On Feb. 24, former Foreign Secretary of India Shyam Saran spoke via Zoom to deliver the Nand and Jeet Khemka Distinguished Lecture, themed around overlapping peripheries and how India and China will navigate what Saran’s referred to as the “Asian Century.”
The lecture was presented by the Center for the Advanced Study of India (CASI). It’s part of a broader effort to stimulate thinking about the relations between India and China, says CASI Director Tariq Thachil, an associate professor of political science in the School of Arts & Sciences.
“The importance of understanding this relationship cannot be overstated: India and China account for 35% of the world’s population, are two of the world’s five largest economies, and share a border longer than that between the U.S. and Mexico, a border along which relations are both complex and contentious,” says Thachil. “In thinking of whom we would like to hear from regarding dynamics between these two Asian giants, we immediately thought of Ambassador Shyam Saran.”
Saran worked in the Indian Foreign Service for 30 years and served as foreign secretary of India from 2004 to 2006. He also served as a special envoy for Indo-U.S. nuclear issues and as a chief negotiator on climate change.
After brief introductions by Thachil, Saran opened by acknowledging the tragic events unfolding in Ukraine and cautioning against a too-narrow view of the invasion.
“I think that, in looking at what is happening in Europe, we have perhaps lost some focus on the role that China has played and will play in this unfolding of events,” Saran said, citing a Feb. 4 joint statement between China and Russia that he considers a landmark document that may signal a geopolitical shift.
Of interest to the ambassador in the statement was this line: “Russia and China stand against attempts by external forces to undermine security and stability in their common adjacent regions …” with Saran emphasizing the final three words as indicative of Chinese and Russian security interests extending beyond their current borders.
He also warned that China may assess the current international response to the invasion of Ukraine as a “rehearsal” for what might happen should it decide to invade Taiwan. In this sense, he clarified, China has been an “enabling element” in what has unfolded.
Regarding the current relationship between India and China, Saran said that because China has a hierarchical view of its role in Asia, its relationship with India has grown increasingly tense. China, he said, considers itself a historically long-standing power in the region that is only reclaiming a leadership role it previously maintained for centuries.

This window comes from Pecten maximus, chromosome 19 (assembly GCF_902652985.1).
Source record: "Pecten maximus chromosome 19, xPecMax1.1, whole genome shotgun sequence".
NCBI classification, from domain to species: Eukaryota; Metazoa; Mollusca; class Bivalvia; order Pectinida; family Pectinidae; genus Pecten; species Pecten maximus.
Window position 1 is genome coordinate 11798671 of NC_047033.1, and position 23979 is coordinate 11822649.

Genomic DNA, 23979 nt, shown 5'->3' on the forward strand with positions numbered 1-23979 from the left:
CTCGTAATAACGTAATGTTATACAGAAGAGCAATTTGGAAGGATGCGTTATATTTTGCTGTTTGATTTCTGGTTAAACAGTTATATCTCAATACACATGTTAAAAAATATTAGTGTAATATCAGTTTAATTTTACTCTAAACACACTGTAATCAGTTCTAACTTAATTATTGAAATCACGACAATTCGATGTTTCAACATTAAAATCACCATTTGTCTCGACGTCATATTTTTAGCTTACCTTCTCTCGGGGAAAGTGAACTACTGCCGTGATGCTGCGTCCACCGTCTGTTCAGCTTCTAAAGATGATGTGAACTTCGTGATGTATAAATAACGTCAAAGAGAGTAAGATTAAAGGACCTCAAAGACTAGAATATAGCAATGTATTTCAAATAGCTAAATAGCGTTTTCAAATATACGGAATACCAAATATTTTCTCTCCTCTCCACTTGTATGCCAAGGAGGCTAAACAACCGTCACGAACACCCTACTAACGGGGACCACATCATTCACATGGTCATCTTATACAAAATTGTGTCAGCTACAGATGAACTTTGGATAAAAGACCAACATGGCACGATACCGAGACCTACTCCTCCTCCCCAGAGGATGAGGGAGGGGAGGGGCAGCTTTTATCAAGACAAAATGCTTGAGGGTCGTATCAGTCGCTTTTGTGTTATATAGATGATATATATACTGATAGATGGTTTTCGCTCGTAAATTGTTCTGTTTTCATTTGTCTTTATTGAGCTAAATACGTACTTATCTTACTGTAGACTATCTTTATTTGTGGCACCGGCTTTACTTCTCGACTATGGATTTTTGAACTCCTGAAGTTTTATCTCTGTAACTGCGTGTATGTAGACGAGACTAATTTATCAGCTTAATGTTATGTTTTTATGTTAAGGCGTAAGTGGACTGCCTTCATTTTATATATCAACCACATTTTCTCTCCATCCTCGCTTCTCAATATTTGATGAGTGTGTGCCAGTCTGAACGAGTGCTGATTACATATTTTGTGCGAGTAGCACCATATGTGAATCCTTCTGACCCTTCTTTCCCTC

“Harmony can only be maintained if there is a respect for hierarchy,” Saran said of the Chinese view. “That is, every entity should know where it belongs in the pecking order, in a sense. … And as far as China is concerned, it should be at the top of the hierarchy.”
There’s also a sense among China and Russia, Saran said, that the opportunity to act is now—an opportunity that may not come again.
“If you look at Chinese writings, there’s increasingly a view that there is a moment of opportunity for China, and I think this is the same as far as Russia is concerned,” he said. “That there’s an opening in the international system as a result of the relative weakness of the United States—perhaps a domestic political polarization in the United States that makes it difficult to have decisive leadership, and a sense that power may be there, but that the willingness to use that power has diminished.”
For India, this has all occurred in the backdrop of a country that’s become closer with Russia, in terms of managing what Saran calls a “near neighborhood” relationship, but this may become complicated as Russia seemingly grows closer with China. A concern, he said, is that Russia may now bend to China on matters unfavorable to India.
Further complicating India’s relationship with China is that the two remain in ongoing disputes over their shared border. Conflict turned deadly in June 2020, the first time this has happened since the 1970s.
“The difference this time has been that in responding to or projecting the clash … the Chinese did not say there was a difference in terms of where we thought the Line of Control was, but instead [said], ‘This is sovereign Chinese territory,’” said Saran. “As soon as you say [that], where is the room for compromise?”
All of this is to say, he concludes, that India stands in the way of China’s view of a hierarchical pecking order in the region. Significantly, India also did not support China’s Belt and Road infrastructure initiative. But it faces an uphill battle in establishing a strong position in international relations as China continues to accelerate well beyond India’s rate of economic development.
“India is faced with a situation where there is a diminishing asymmetry between China and the United States, but there is an expanding asymmetry between China and India. So, it’s a kind of double challenge for India,” Saran said in closing, adding that existing assumptions about these relationships need to be rethought. “That’s very important for the future of Asia.”
More CASI events on Sino-Indian relations will be hosted in the weeks ahead, such as a moderated conversation with authors Joy Ma and Dilip D’Souza, and a talk from CASI visiting scholar and Penn alumnus Swagato Ganguly.